16 October, 2014

Shying away from exposure

Yesterday was Babyloss Awareness Day, and a lot of my friends have posted about it on Fb. I commented and appreciated these posts. But I didn’t post one myself. Which is not to say that I didn’t think about my own two lost pregnancies, or those of my friends and relatives who have lost babies – from young babies to still-births to early miscarriages.  We have all known the grief of losing a life we had such hope for, even if our losses and experiences were very different.  But this isn't something I talk about openly to all my FB friends. Or my family.  Maybe particularly my family.  Hmmm.

Now on the radio that is the soundtrack to my life, they are discussing the Apple/FB egg-freezing policy. They have a panel discussion, and invite comments. I wanted to get my two cents worth in, so I sent a comment. But I did it under a pseudonym. And not Mali either, because I've pretty much come out as Mali. No, believe it or not, my pseudonym has a pseudonym!

The weird thing is that I am perfectly prepared to speak out about infertility and my feelings about it. But on my terms. So I guess that I am still wary of being part of a public discussion. I feel exposed – but I think I might feel that way about any other topic too. New Zealand is a really small place, and the odds are that people I know personally and professionally will see/hear my comments. Well, that’s my excuse, and I'm sticking to it.


  1. Understand completely about being exposed, especially in a small place. I live in a small village here and I can totally relate to what you're saying. Words can spread like a wildfire here (in both good and bad ways), so it's important to choose wisely (like what you're doing).

    But anyway, I'm sending you warm thoughts and (((HUGS))) for your losses, Mali (though I know your real name, but I feel like I've known you as Mali, so it's kinda hard to switch he he...).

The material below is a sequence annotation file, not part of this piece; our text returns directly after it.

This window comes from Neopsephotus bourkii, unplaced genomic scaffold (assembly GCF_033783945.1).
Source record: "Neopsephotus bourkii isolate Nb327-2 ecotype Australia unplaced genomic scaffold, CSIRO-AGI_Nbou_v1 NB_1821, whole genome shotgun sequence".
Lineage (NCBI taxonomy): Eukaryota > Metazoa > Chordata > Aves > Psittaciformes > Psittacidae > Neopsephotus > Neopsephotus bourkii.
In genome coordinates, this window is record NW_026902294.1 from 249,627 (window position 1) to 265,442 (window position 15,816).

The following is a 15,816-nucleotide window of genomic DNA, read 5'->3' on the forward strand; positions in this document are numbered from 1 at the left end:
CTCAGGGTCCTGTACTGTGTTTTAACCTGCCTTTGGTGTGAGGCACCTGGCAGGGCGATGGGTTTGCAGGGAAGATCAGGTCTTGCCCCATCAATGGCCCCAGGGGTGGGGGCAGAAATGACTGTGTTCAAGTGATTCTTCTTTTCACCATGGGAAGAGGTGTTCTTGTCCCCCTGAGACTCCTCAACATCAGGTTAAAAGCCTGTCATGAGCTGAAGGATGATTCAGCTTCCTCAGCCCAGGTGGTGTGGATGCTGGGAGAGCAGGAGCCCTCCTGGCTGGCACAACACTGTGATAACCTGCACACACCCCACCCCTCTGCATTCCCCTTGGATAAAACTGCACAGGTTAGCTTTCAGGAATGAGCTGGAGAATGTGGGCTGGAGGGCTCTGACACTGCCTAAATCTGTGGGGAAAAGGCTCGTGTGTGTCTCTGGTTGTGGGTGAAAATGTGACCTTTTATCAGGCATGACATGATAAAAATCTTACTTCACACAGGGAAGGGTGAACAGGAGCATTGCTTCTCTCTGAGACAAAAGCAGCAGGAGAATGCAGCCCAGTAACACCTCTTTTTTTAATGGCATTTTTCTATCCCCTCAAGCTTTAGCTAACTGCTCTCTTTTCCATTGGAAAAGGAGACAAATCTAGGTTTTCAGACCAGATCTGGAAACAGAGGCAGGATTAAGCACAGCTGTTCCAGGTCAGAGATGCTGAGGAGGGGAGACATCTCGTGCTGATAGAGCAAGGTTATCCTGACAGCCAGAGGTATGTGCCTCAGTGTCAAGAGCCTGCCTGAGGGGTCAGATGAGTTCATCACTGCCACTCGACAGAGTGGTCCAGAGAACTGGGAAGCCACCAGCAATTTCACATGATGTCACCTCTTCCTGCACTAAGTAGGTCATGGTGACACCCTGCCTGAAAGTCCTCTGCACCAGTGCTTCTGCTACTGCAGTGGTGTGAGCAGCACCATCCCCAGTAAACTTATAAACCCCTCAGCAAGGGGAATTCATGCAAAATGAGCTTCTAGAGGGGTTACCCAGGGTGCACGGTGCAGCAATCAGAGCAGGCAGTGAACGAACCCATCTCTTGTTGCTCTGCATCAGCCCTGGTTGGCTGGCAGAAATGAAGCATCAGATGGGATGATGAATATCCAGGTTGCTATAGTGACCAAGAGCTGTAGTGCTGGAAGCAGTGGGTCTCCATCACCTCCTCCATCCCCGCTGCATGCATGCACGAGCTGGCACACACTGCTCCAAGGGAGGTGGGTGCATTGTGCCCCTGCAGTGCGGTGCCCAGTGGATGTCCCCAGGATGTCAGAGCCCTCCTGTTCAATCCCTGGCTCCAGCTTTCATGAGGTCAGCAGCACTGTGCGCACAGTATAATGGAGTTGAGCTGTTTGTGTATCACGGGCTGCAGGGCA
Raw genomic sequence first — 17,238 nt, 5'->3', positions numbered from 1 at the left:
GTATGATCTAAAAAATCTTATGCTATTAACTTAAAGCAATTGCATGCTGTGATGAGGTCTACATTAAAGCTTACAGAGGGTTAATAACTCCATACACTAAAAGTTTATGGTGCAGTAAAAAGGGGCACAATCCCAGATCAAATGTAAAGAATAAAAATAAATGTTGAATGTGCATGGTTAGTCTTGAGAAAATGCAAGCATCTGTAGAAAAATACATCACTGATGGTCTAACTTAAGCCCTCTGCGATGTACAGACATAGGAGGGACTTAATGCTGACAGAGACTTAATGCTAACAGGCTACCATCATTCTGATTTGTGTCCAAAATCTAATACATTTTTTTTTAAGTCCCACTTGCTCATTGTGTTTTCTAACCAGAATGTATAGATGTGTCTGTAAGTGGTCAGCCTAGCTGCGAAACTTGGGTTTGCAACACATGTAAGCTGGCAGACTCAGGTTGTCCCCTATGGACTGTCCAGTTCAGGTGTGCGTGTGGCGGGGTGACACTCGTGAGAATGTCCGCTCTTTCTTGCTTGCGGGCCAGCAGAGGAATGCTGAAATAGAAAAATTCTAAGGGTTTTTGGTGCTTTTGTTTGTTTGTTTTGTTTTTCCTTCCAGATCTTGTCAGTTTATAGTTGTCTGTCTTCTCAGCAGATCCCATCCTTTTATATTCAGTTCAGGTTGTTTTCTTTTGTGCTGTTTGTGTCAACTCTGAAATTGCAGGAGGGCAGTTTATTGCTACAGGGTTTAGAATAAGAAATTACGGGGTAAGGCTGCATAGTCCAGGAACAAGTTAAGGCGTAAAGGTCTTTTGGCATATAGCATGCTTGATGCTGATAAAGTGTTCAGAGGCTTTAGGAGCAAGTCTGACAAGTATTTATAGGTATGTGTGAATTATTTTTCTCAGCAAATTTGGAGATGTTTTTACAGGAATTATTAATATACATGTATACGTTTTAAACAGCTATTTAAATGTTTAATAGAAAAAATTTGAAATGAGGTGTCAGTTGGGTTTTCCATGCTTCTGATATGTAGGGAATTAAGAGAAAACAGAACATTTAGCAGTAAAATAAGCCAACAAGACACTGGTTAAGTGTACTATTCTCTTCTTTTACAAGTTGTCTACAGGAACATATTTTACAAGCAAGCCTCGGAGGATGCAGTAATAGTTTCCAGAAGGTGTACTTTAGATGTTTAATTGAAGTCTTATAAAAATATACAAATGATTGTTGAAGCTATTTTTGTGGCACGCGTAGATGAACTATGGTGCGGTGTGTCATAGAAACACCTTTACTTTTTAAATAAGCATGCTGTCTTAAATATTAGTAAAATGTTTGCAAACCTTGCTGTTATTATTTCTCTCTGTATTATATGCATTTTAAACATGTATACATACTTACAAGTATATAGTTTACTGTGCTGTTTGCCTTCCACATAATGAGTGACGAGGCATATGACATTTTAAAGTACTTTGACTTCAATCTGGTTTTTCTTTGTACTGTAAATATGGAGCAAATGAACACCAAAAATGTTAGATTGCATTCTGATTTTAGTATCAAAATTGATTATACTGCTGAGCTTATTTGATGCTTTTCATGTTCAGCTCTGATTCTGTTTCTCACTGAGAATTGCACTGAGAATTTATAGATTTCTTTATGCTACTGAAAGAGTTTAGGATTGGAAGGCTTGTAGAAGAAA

2. I think I understand where you are coming from. I'm glad you contributed your voice, even if it was under a pseudonym. People need to hear your voice.

  3. This is interesting to reflect on. Like you, I need to have control about my thoughts and what I share. But I think another thing is when I share my opinions on infertility, people see the twins and hence come to the conclusion that there was a "happy ending." So in a way, it's more safe. With your case, there's already an element that makes people uncomfortable. Hence there's a tendency (and a very wrong one) to assume your opinions come from a place of bitterness, even if they are shared by te community.

    I guess what I'm saying is I get it.

  4. I thought of several of my friends yesterday and wanted to show them love on FB, but I know some of them are very private about it. So I posted a generic message and hoped they all understood it was for them. As I look at my friends list I think, wow, so many of them have suffered from infertility. But then I realized, we understand each other and I try to surround myself with those who get it. Its so much easier to relate to them.

  5. I posted something on FB. I don't do it often -- I'm not that brave -- but on occasions like October 15th I feel a little more courageous. ;) I do often "like" stuff on FB related to pg loss & grief, and I realize that it may show up in my friends' news feeds. But it's not quite as direct as "sharing." ;)